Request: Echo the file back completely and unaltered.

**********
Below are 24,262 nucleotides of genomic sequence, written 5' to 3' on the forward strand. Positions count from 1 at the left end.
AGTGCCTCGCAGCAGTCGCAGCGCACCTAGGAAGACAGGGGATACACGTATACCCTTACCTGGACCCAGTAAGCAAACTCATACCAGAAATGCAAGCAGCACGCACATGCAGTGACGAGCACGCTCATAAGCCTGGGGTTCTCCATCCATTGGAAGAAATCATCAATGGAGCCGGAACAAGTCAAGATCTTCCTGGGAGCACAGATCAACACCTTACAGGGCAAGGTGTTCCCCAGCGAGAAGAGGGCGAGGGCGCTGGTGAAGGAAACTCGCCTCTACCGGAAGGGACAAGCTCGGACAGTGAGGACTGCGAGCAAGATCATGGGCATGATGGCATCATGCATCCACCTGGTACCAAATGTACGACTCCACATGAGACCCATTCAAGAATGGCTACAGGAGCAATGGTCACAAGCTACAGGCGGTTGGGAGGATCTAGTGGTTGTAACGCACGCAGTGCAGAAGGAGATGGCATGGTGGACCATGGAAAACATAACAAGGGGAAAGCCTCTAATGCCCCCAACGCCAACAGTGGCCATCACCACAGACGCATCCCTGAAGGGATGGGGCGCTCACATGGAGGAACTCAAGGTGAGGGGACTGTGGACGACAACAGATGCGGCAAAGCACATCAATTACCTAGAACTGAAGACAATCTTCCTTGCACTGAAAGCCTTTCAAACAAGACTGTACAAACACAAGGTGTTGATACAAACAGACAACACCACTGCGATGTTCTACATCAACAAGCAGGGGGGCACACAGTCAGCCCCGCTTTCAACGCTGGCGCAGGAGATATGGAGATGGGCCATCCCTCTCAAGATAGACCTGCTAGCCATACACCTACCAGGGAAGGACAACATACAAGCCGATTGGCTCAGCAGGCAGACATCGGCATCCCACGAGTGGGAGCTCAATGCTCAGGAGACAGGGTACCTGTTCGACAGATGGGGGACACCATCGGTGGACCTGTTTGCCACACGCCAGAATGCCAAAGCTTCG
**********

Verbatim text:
Below are 24,262 nucleotides of genomic sequence, written 5' to 3' on the forward strand. Positions count from 1 at the left end.
AGTGCCTCGCAGCAGTCGCAGCGCACCTAGGAAGACAGGGGATACACGTATACCCTTACCTGGACCCAGTAAGCAAACTCATACCAGAAATGCAAGCAGCACGCACATGCAGTGACGAGCACGCTCATAAGCCTGGGGTTCTCCATCCATTGGAAGAAATCATCAATGGAGCCGGAACAAGTCAAGATCTTCCTGGGAGCACAGATCAACACCTTACAGGGCAAGGTGTTCCCCAGCGAGAAGAGGGCGAGGGCGCTGGTGAAGGAAACTCGCCTCTACCGGAAGGGACAAGCTCGGACAGTGAGGACTGCGAGCAAGATCATGGGCATGATGGCATCATGCATCCACCTGGTACCAAATGTACGACTCCACATGAGACCCATTCAAGAATGGCTACAGGAGCAATGGTCACAAGCTACAGGCGGTTGGGAGGATCTAGTGGTTGTAACGCACGCAGTGCAGAAGGAGATGGCATGGTGGACCATGGAAAACATAACAAGGGGAAAGCCTCTAATGCCCCCAACGCCAACAGTGGCCATCACCACAGACGCATCCCTGAAGGGATGGGGCGCTCACATGGAGGAACTCAAGGTGAGGGGACTGTGGACGACAACAGATGCGGCAAAGCACATCAATTACCTAGAACTGAAGACAATCTTCCTTGCACTGAAAGCCTTTCAAACAAGACTGTACAAACACAAGGTGTTGATACAAACAGACAACACCACTGCGATGTTCTACATCAACAAGCAGGGGGGCACACAGTCAGCCCCGCTTTCAACGCTGGCGCAGGAGATATGGAGATGGGCCATCCCTCTCAAGATAGACCTGCTAGCCATACACCTACCAGGGAAGGACAACATACAAGCCGATTGGCTCAGCAGGCAGACATCGGCATCCCACGAGTGGGAGCTCAATGCTCAGGAGACAGGGTACCTGTTCGACAGATGGGGGACACCATCGGTGGACCTGTTTGCCACACGCCAGAATGCCAAAGCTTCG